Favorite films

  • Eraserhead
  • The Cabinet of Dr. Caligari
  • Psycho
  • The Visitor

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  • Sweet Smell of Success

    ★★★★★

  • The Creatures

    ★★★★½

  • I Am Cuba

    ★★★★

  • Muriel, or the Time of Return

    ★★★★

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  • Sweet Smell of Success

    Sweet Smell of Success

    In the 20th century, the only opinion that matters is the public opinion. Public opinion is religion. And in New York, JJ Hunesecker is god. His face is plastered all over the city's trucks and buildings like crosses nailed to walls.

    Money and power go in hand in hand. Money and power are one and the same. There are several people in this motion picture who have power, but only Hunesecker can push people like chess pieces into doing things…

  • The Creatures

    The Creatures

    Oh wow. People on this app seem to generally not care too much for this particular film but I really, really enjoyed it. Perhaps The Boxd's patrons repudiate The Creatures as part of the Varda canon because it's really not much of a Varda film- her directorial choices absolutely reek of Bergman influence- but is that such a disfavourable thing? Assuming you're comfortable with a legendary filmmaker departing from their usual style, why is the finished product displaying faint echoes…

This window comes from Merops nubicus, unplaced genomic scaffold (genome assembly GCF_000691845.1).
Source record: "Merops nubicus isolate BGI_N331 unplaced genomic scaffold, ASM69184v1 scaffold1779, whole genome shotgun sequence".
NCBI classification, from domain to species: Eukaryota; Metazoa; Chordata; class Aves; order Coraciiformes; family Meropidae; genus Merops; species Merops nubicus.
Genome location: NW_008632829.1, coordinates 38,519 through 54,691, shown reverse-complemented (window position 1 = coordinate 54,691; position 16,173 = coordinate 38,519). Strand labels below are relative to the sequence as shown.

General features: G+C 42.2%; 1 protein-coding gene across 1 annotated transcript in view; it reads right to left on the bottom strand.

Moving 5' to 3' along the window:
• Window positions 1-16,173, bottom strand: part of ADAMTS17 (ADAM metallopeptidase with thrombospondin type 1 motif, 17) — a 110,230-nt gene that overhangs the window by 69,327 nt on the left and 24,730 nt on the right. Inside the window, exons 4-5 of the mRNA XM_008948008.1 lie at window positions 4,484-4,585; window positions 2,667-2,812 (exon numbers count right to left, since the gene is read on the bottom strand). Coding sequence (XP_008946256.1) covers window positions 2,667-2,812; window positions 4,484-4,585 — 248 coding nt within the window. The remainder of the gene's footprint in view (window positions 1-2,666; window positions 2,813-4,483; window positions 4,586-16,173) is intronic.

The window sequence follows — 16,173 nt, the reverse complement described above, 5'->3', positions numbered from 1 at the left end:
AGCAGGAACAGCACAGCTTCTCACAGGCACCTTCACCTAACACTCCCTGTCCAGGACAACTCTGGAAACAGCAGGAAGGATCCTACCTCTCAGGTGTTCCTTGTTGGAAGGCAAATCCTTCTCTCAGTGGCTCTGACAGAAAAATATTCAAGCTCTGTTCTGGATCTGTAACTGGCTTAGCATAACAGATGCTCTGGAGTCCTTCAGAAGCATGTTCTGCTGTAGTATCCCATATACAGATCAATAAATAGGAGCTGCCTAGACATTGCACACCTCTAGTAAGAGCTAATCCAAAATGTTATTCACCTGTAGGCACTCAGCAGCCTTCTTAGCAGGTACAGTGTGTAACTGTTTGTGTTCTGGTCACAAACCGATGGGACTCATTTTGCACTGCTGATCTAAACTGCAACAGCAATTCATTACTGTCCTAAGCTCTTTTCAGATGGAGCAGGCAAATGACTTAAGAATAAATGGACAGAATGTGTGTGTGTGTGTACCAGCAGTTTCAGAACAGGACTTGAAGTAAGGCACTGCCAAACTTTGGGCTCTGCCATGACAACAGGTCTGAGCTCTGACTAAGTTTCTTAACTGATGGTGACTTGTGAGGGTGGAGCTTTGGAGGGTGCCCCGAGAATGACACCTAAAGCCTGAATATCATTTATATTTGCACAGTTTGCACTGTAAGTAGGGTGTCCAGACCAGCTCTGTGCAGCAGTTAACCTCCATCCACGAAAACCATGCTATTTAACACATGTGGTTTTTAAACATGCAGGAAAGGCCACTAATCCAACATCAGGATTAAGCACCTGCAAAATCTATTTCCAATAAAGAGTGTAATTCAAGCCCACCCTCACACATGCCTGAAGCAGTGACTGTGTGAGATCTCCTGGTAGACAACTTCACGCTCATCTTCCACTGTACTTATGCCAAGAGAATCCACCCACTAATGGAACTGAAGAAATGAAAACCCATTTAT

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  • The Graduate

    The Graduate

    "... Plastics."

    There's such a sense of disconnection from the camera to Ben. Where as usually, the camera follows the main character, Ben has to keep up with this one- and he doesn't really want to. Everything else seems so steady in its way, so firmly in its cycle, where as the expressionless Benjamin, with barely enough will to hold himself standing, floats up the escelator as if he were some cursed ghost. Obviously we also hear the electric version…

  • Dawn of the Dead

    Dawn of the Dead

    I barely heard anything comprehensive about this film, actually only reading the vague outline of this film's plot whilst researching the ins-and-outs of Petzold's anachronistic setting in his 2019 film, Transit. So delving into the second installment in George A. Romero's "The Dead" trilogy, I had not the slightest inkling as to what this would be like, and I was surprised nonetheless. This could not be more divergent to the roots previously layed out "Night" without not being about zombies…